Reviews for Boy of a Thousand Faces


Booklist Monthly Selections - #2 September 2000
Gr. 4^-7. Born on Halloween, 10-year-old Alonzo King believes in the unbelievable. Inspired by the late movie star and makeup master Lon Chaney, Alonzo dreams of being "The Boy of a Thousand Faces." With a little paint and a lot of imagination, he transforms himself into monsters and memorializes his guises with his mom's Polaroid camera. After his friend Mr. Blake gives him stamps commemorating famous horror movies, Alonzo decides to mail a photo of his scariest face to his hero, the masked Mr. Shadows, host of the TV horror show Monsters at Midnight. Nothing happens for awhile. Then The Beast comes to town, and monster expert Alonzo is the only one who can solve the mystery of the dark, lurking presence. Selznick's low-key but engaging story and his witty, eye-popping, black-and-white illustrations (including cinematic close-ups of the characters), combine to serve up a splendid celebration of the mysterious power of the imagination--for Halloween and all year round. --Michael Cart Copyright 2000 Booklist Reviews

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Horn Book Guide Reviews 2001 Spring
Dramatic black-and-white pencil drawings, which are often (appropriately enough) close-ups of faces, generate a deliciously eerie atmosphere for this story about a monster-movie-obsessed boy who lives ""in a town where no one believed in monsters."" Unfortunately, the plot is more convoluted and contrived than spooky as it reveals how the boy and a mysterious neighbor turn their fellow citizens into believers. Copyright 2001 Horn Book Guide Reviews

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Kirkus Reviews 2000 July #1
Selznick (Barnyard Prayers, p. 120, etc.) illustrates this beguiling tale of a monster-mad lad with a mix of lurid film stills and masterfully rendered, dramatically under-lit portraits in pencil. Inspired by the classic movies of horrormeister Lon Chaney, Halloween-born fifth grader Alonzo so yearns to be known as "The Boy Of A Thousand Faces" that he's compiling a photo album of self-portraits in monster makeup. In the end his dream comes true, in a way, after vague but chilling rumors of a strange beast in town propel Alonzo to instant notoriety as a monster expert and one of his Polaroids is printed in the newspaper as a purported picture of the prowler. This inspires nearly every local trick-or-treater to dress as a monster come Halloween. Who is responsible for this amazing happening? Ah, only the Shadow knows. Readers will practically hear the sinister organ music rising behind this tribute to the ghoulish delights of monster mania and those old black and white screamers--the cover and the interiorillustrations guarantee a ready-made audience. Nicely done. (Fiction. 9-11) Copyright 2000 Kirkus Reviews

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Publishers Weekly Reviews 2000 August #2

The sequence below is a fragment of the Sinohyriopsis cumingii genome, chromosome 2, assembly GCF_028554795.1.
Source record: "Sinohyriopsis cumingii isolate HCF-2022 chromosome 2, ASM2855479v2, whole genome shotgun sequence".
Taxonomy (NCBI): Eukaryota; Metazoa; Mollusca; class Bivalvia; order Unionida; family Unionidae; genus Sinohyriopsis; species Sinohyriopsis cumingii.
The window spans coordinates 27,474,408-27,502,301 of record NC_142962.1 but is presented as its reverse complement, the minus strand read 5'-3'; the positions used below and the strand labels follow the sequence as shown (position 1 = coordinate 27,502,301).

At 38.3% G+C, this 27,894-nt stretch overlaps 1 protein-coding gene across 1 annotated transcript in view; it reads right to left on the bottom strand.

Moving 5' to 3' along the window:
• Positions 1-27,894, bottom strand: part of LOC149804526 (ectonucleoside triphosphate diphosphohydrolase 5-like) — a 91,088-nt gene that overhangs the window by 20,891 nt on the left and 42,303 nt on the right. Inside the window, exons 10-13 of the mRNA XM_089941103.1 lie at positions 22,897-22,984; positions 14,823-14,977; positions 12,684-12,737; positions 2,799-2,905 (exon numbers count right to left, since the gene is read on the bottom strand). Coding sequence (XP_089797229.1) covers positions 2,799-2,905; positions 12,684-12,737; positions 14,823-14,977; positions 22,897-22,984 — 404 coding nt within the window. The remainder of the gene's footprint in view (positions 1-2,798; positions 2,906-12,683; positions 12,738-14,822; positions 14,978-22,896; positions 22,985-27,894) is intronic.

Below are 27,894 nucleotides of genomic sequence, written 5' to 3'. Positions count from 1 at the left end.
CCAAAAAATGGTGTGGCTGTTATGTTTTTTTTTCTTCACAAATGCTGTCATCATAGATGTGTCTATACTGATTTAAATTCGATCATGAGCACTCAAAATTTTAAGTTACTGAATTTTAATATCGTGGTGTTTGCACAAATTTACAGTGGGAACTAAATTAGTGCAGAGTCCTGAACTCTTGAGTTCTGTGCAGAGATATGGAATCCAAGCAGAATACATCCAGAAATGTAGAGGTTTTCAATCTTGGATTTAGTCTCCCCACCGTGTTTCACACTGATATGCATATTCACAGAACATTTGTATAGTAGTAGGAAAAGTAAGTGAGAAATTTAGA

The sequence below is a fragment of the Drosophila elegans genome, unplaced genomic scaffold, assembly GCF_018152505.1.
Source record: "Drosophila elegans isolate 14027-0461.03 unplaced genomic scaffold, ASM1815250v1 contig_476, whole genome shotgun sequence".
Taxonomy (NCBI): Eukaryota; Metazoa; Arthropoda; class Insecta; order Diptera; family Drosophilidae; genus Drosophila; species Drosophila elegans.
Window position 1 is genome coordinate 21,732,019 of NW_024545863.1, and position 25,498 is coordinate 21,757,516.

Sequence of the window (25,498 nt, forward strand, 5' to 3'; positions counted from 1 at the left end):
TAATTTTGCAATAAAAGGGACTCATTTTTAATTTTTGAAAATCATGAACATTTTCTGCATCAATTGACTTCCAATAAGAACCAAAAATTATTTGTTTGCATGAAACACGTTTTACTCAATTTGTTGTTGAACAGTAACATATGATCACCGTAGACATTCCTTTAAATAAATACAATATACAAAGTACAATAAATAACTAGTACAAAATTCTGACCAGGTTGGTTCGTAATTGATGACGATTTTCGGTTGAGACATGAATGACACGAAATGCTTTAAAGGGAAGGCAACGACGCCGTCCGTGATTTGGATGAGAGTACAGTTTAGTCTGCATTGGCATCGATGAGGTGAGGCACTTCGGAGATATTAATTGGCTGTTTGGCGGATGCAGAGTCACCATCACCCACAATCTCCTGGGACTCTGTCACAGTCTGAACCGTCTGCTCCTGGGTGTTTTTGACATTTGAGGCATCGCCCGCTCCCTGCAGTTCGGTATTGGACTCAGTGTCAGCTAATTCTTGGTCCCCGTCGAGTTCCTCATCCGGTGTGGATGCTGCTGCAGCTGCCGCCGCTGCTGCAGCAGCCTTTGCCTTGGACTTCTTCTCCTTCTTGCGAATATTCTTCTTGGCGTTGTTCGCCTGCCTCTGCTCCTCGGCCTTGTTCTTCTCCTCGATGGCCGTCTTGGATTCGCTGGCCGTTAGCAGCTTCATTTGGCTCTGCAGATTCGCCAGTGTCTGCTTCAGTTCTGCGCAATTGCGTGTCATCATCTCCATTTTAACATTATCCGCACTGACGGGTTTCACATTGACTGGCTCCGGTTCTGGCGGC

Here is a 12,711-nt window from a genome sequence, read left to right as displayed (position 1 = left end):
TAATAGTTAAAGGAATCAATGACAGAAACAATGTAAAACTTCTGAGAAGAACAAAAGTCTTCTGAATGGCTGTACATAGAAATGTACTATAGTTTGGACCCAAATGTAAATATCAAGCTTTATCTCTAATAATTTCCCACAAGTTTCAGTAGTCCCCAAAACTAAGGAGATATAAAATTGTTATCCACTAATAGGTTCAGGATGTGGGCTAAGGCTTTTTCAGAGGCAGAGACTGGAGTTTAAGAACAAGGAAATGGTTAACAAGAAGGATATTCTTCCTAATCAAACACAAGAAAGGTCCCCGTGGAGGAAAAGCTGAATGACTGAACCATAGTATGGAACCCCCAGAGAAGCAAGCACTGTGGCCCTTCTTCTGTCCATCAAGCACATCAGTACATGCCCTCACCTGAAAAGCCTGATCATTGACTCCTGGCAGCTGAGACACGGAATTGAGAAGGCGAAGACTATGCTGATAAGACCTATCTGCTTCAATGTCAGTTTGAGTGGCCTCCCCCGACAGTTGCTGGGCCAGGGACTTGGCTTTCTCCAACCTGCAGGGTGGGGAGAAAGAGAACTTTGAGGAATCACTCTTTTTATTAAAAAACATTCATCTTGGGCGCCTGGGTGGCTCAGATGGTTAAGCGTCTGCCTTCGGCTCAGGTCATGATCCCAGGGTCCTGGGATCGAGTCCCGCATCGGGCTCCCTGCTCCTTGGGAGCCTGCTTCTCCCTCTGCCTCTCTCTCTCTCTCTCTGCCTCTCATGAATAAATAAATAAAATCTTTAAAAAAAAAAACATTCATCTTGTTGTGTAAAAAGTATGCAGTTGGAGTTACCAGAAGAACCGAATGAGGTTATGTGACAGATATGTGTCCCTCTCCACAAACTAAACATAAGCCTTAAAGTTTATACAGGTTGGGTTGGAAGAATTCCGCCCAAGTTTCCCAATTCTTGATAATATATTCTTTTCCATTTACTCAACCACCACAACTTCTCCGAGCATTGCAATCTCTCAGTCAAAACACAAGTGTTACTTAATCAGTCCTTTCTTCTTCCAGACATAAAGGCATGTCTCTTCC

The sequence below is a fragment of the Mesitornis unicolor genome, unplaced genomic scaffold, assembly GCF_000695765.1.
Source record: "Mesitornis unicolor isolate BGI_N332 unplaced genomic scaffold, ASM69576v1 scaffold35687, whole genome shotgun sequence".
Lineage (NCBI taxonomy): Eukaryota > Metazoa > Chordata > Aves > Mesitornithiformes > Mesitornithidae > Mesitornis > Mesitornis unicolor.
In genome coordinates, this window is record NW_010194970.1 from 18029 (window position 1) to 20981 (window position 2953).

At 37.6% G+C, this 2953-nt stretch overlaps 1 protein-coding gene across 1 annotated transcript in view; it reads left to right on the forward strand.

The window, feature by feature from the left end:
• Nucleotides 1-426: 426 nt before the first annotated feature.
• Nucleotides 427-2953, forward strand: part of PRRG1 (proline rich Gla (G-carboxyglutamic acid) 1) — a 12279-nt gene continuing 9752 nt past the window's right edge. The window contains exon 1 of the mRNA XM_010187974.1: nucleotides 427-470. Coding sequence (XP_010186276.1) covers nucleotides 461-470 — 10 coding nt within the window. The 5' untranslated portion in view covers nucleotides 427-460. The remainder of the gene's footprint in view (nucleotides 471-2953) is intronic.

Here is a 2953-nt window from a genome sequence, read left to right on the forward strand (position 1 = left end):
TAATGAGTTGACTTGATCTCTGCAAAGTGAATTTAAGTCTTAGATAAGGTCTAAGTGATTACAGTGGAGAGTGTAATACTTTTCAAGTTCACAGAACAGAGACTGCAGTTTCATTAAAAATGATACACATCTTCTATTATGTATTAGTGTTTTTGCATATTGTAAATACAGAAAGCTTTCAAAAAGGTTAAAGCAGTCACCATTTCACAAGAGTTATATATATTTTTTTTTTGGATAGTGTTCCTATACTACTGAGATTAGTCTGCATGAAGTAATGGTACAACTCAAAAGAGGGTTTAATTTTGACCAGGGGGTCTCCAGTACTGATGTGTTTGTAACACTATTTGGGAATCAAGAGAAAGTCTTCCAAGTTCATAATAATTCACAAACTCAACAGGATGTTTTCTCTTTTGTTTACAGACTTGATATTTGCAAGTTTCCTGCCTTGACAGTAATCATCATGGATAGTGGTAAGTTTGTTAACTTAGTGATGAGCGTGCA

Selznick's (The Houdini Box) offbeat tale introduces Alonzo King, a boy who has a Halloween birthday, an imagination on overdrive and an obsessive love of monsters. The 10-year-old's heroes are Mr. Shadows, the host of a late-night TV show that airs classic horror movies, and Lon Chaney, "an incredible actor... who was called `The Man of a Thousand Faces.'" Alonzo's goal is to be "The Boy of a Thousand Faces" and to that end he spends a good deal of time transforming his face with paint, makeup and tape so as to mimic some of the spooky countenances he has viewed in frightening flicks. As Halloween approaches, stories circulate about The Beast, an elusive monster that is allegedly stalking the town, and Alonzo becomes a self-described "expert" on the creature. Given the dramatic buildup concerning The Beast, kids are likely to be disappointed with the story's anticlimactic resolution. Interspersed with several photos and film stills, Selznick's closely focused, black-and-white illustrations are more impressive than his narrative. Characteristically detailed and moodily lit, at their best they approximate the pleasurable melodramas of the scary movies Alonzo so enjoys. Ages 10-up. (Sept.) Copyright 2000 Cahners Business Information.

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Publishers Weekly Reviews 2001 September #4
A 10-year-old boy born on Halloween has an imagination on overdrive and an obsessive love of monsters. "Characteristically detailed and moodily lit, Selznick's closely focused drawings approximate the pleasurable melodramas of the scary movies the hero so enjoys," said PW. Ages 8-up. (Sept.) Copyright 2001 Cahners Business Information.

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School Library Journal Reviews 2000 September
Gr 2-5-Selznick has his finger on the pulse of kids and what they love. Alonzo, almost 11 and obsessed with horror movies, faithfully watches Monsters at Midnight on Channel 37, which broadcasts such reruns as Frankenstein, Dracula, and Phantom of the Opera, hosted by Mr. Shadows, who has become the boy's idol. The young protagonist secretly makes up his face to capture the look of some of the scariest of these fictional monsters, and keeps a Polaroid snapshot of each of his creations. His goal is to create 1000 different visages, inspired by the legendary Lon Chaney, "The Man of a Thousand Faces." Without giving away the very soul of the story, suffice it to say that the boy finds out the surprising true identity of Mr. Shadows and has a thrilling Halloween. Selznick's realistic pencil drawings of close-up faces, from Alonzo's extraordinary made-up monsters to the kindly Mr. Shadows, are expressive and suit the story's mood. This suspenseful book is a fine read-aloud and an excellent choice for reluctant readers.-Barbara Buckley, Rock- ville Centre Public Library, NY Copyright 2000 Cahners Business Information.

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